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I am a follower of Christ and am going to be a missionary. I am studying the culture and religion of the Yazidi (also spelled Yezidi) and I don't understand al-Hallaj. According to the Yazidi, is al-Hallaj Jesus or is he like Jesus?

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    I have no first-hand experience, but Yazidi appears to be a syncretistic religion, in the same way that the Karuke Krishitan in Japan took elements of Christianity and folded it into their own religions. – Affable Geek Apr 4 '14 at 2:42
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Al-Hallaj (AD 858–922) was a Sufi mystic from ~900 years after the time of Jesus. He was enamored of the Jesus he knew of, but his own sources and influence were primarily Islamic and his idea of who Jesus was matches the non-divine prophet of Islamic teaching rather that the divine savior of Christianity. He tried to live after the pattern of the stories he had and used some terminology from Christianity, but his self proclaimed identity is that of a follower of Jesus, not a re-incarnation of him.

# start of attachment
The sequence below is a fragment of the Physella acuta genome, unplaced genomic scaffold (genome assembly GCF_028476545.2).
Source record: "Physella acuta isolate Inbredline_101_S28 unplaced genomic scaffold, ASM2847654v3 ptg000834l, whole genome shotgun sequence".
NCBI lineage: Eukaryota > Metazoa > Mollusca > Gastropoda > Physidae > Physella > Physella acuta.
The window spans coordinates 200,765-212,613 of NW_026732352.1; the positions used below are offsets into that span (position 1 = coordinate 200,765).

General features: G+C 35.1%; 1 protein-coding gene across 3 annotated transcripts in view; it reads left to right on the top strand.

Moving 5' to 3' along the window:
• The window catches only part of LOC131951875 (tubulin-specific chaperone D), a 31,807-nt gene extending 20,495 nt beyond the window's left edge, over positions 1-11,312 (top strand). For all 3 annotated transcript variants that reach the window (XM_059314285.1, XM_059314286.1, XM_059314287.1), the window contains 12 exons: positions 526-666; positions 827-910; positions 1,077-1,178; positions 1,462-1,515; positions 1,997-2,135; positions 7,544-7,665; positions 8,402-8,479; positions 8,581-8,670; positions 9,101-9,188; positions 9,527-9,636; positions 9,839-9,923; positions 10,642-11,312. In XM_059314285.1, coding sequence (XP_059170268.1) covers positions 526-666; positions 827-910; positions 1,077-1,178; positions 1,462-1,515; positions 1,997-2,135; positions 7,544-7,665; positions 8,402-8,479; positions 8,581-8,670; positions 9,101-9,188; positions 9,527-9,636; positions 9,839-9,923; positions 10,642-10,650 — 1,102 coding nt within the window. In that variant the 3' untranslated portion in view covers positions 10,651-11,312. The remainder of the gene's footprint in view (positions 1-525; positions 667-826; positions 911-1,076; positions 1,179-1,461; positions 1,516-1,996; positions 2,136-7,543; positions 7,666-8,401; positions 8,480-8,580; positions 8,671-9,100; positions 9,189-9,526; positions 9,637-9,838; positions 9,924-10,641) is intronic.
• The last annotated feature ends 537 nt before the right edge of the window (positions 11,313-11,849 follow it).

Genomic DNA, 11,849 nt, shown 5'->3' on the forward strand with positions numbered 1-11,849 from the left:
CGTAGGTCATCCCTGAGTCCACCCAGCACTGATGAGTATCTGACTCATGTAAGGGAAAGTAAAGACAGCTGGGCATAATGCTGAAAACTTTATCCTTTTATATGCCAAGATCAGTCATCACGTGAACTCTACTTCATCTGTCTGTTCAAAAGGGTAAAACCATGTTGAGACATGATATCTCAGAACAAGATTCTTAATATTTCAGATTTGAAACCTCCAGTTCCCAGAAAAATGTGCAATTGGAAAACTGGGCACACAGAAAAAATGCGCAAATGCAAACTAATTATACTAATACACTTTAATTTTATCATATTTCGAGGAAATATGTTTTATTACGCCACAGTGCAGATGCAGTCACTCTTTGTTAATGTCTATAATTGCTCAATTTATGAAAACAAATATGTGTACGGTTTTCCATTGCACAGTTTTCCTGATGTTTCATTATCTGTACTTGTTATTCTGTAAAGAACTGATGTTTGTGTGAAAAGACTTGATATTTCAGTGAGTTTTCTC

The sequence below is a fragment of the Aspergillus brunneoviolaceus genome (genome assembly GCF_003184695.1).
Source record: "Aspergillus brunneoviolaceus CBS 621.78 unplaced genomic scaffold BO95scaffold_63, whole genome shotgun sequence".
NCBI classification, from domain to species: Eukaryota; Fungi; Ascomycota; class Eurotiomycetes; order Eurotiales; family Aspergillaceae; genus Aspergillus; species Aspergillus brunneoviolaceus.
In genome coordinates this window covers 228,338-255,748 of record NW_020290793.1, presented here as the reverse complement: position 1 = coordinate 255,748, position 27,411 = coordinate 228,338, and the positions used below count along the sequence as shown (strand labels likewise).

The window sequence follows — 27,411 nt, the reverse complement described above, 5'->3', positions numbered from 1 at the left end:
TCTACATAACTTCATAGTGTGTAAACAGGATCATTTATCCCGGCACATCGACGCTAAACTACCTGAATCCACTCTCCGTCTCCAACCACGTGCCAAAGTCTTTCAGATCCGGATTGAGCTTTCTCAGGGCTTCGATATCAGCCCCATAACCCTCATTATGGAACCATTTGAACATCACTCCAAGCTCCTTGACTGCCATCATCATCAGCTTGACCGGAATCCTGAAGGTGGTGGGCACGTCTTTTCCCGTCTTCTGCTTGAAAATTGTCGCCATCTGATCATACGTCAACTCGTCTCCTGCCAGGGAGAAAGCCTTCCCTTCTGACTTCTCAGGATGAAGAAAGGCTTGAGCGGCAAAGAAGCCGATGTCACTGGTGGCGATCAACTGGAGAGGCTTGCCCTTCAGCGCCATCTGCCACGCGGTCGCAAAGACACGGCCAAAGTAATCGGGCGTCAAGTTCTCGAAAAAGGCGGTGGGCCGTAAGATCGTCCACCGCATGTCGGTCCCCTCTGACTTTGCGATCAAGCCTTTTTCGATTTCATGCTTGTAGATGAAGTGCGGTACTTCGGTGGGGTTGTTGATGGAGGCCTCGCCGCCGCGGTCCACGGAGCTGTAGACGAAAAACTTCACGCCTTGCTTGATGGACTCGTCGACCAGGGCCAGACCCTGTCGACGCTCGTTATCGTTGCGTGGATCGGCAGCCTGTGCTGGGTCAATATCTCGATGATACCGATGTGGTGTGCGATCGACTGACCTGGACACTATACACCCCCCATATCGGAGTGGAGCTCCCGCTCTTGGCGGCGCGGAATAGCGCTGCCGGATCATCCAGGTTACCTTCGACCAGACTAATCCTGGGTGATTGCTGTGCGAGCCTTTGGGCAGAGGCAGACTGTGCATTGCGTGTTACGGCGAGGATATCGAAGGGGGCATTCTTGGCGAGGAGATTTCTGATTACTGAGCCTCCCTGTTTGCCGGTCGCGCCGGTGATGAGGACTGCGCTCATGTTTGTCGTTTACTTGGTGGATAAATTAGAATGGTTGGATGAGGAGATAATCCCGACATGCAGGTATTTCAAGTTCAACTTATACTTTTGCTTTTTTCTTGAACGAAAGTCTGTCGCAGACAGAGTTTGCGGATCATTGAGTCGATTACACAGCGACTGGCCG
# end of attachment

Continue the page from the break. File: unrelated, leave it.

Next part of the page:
Strictly speaking, al-Hallaj was not a Yazidi, although they share some relationship to Sufism. Yazidi beliefs do incorporate some Islamic mystic ideas similar to al-Hallaj's, but other beliefs are incorporated as well into a syncretistic blend of beliefs that is deeply animistic. Stories, lingo, and a not a few theological concepts are borrowed from both Islam and Christianity.

For their part, both Islam and Christianity deny any affiliation. Neither recognize him or his legacy as anything but that of a Sufi mystic.

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    such an informative and succint answer deserves a reference or two to perfect it – bruised reed Apr 6 '14 at 16:26
  • Per bruisedreed's comment, any sources? (I don't doubt that your answer is correct). – KorvinStarmast May 25 '17 at 23:39

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